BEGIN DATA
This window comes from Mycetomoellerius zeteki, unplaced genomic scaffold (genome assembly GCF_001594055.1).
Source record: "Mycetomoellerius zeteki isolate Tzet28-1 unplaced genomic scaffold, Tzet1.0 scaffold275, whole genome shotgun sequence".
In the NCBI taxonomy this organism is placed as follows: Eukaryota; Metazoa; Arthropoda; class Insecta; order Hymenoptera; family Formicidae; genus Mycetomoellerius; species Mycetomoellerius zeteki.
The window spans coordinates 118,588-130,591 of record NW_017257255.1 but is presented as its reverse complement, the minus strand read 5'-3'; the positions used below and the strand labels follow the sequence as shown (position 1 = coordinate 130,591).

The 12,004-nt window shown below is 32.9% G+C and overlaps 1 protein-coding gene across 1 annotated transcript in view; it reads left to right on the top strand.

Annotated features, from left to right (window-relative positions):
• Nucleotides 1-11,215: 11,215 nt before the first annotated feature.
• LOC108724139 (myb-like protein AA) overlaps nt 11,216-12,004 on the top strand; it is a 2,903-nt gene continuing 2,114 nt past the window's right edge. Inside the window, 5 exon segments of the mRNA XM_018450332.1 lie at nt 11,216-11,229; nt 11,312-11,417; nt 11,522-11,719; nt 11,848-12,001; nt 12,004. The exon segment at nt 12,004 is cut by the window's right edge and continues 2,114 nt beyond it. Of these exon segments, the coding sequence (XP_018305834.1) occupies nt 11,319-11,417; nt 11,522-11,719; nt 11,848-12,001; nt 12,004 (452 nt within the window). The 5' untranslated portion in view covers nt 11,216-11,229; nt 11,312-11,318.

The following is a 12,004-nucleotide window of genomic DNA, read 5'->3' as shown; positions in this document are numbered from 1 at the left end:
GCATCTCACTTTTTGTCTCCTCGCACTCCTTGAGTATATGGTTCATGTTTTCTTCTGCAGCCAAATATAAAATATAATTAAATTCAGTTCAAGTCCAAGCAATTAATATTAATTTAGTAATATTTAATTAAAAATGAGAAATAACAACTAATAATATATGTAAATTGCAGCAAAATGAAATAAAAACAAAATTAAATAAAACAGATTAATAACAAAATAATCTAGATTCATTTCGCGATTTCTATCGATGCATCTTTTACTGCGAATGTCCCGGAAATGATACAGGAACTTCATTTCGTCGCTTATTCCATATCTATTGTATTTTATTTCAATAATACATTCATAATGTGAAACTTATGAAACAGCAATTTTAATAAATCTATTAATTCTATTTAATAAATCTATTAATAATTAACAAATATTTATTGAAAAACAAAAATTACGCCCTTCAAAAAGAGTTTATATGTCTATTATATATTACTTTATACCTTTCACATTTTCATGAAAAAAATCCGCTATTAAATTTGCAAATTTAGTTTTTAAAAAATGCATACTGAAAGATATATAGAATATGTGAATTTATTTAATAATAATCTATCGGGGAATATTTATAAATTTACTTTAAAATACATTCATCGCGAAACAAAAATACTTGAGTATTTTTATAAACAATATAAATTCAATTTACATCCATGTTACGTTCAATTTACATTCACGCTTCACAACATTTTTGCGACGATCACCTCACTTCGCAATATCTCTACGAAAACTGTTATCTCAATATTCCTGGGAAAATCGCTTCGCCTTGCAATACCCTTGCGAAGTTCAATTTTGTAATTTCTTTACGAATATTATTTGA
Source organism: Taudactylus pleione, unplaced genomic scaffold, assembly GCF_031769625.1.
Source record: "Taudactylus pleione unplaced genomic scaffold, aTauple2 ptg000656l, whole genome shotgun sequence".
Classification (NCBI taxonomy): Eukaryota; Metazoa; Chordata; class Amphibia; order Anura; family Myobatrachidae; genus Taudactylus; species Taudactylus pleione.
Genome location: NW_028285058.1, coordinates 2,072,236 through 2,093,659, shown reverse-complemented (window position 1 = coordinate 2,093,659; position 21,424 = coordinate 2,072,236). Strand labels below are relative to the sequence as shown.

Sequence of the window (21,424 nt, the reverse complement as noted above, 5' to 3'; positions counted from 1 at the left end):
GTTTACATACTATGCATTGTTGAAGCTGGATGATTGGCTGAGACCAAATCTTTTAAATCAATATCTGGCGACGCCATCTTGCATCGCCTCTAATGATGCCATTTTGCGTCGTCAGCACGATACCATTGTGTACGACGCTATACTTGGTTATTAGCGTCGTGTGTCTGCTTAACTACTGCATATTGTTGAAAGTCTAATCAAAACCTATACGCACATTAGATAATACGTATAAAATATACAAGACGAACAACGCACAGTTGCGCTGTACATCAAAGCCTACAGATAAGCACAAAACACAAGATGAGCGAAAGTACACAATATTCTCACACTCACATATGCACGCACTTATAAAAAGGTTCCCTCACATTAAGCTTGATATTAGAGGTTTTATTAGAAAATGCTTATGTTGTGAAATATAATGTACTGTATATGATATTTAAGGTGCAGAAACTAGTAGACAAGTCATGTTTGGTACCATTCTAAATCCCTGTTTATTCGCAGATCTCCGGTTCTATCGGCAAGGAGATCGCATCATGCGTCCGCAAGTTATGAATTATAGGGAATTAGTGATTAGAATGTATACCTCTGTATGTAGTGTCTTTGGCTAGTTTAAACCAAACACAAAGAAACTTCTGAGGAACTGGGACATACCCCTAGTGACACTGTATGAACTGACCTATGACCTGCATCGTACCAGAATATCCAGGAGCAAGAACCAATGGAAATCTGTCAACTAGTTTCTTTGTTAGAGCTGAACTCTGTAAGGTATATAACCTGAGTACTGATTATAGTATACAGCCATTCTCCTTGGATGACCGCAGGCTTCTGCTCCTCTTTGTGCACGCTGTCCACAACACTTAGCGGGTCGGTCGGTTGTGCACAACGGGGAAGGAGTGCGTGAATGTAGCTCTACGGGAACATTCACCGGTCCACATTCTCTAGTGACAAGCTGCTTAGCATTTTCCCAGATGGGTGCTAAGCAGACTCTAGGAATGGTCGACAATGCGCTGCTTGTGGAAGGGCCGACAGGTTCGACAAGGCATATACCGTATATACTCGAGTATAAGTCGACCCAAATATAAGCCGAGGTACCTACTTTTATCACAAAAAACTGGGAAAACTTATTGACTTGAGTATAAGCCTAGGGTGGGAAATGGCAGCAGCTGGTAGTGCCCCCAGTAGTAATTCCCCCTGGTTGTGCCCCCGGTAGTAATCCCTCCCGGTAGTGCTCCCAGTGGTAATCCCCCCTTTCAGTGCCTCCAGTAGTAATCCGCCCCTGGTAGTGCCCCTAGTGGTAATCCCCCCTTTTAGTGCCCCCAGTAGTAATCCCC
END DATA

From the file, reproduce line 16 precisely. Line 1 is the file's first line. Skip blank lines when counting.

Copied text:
GTTTACATACTATGCATTGTTGAAGCTGGATGATTGGCTGAGACCAAATCTTTTAAATCAATATCTGGCGACGCCATCTTGCATCGCCTCTAATGATGCCATTTTGCGTCGTCAGCACGATACCATTGTGTACGACGCTATACTTGGTTATTAGCGTCGTGTGTCTGCTTAACTACTGCATATTGTTGAAAGTCTAATCAAAACCTATACGCACATTAGATAATACGTATAAAATATACAAGACGAACAACGCACAGTTGCGCTGTACATCAAAGCCTACAGATAAGCACAAAACACAAGATGAGCGAAAGTACACAATATTCTCACACTCACATATGCACGCACTTATAAAAAGGTTCCCTCACATTAAGCTTGATATTAGAGGTTTTATTAGAAAATGCTTATGTTGTGAAATATAATGTACTGTATATGATATTTAAGGTGCAGAAACTAGTAGACAAGTCATGTTTGGTACCATTCTAAATCCCTGTTTATTCGCAGATCTCCGGTTCTATCGGCAAGGAGATCGCATCATGCGTCCGCAAGTTATGAATTATAGGGAATTAGTGATTAGAATGTATACCTCTGTATGTAGTGTCTTTGGCTAGTTTAAACCAAACACAAAGAAACTTCTGAGGAACTGGGACATACCCCTAGTGACACTGTATGAACTGACCTATGACCTGCATCGTACCAGAATATCCAGGAGCAAGAACCAATGGAAATCTGTCAACTAGTTTCTTTGTTAGAGCTGAACTCTGTAAGGTATATAACCTGAGTACTGATTATAGTATACAGCCATTCTCCTTGGATGACCGCAGGCTTCTGCTCCTCTTTGTGCACGCTGTCCACAACACTTAGCGGGTCGGTCGGTTGTGCACAACGGGGAAGGAGTGCGTGAATGTAGCTCTACGGGAACATTCACCGGTCCACATTCTCTAGTGACAAGCTGCTTAGCATTTTCCCAGATGGGTGCTAAGCAGACTCTAGGAATGGTCGACAATGCGCTGCTTGTGGAAGGGCCGACAGGTTCGACAAGGCATATACCGTATATACTCGAGTATAAGTCGACCCAAATATAAGCCGAGGTACCTACTTTTATCACAAAAAACTGGGAAAACTTATTGACTTGAGTATAAGCCTAGGGTGGGAAATGGCAGCAGCTGGTAGTGCCCCCAGTAGTAATTCCCCCTGGTTGTGCCCCCGGTAGTAATCCCTCCCGGTAGTGCTCCCAGTGGTAATCCCCCCTTTCAGTGCCTCCAGTAGTAATCCGCCCCTGGTAGTGCCCCTAGTGGTAATCCCCCCTTTTAGTGCCCCCAGTAGTAATCCCC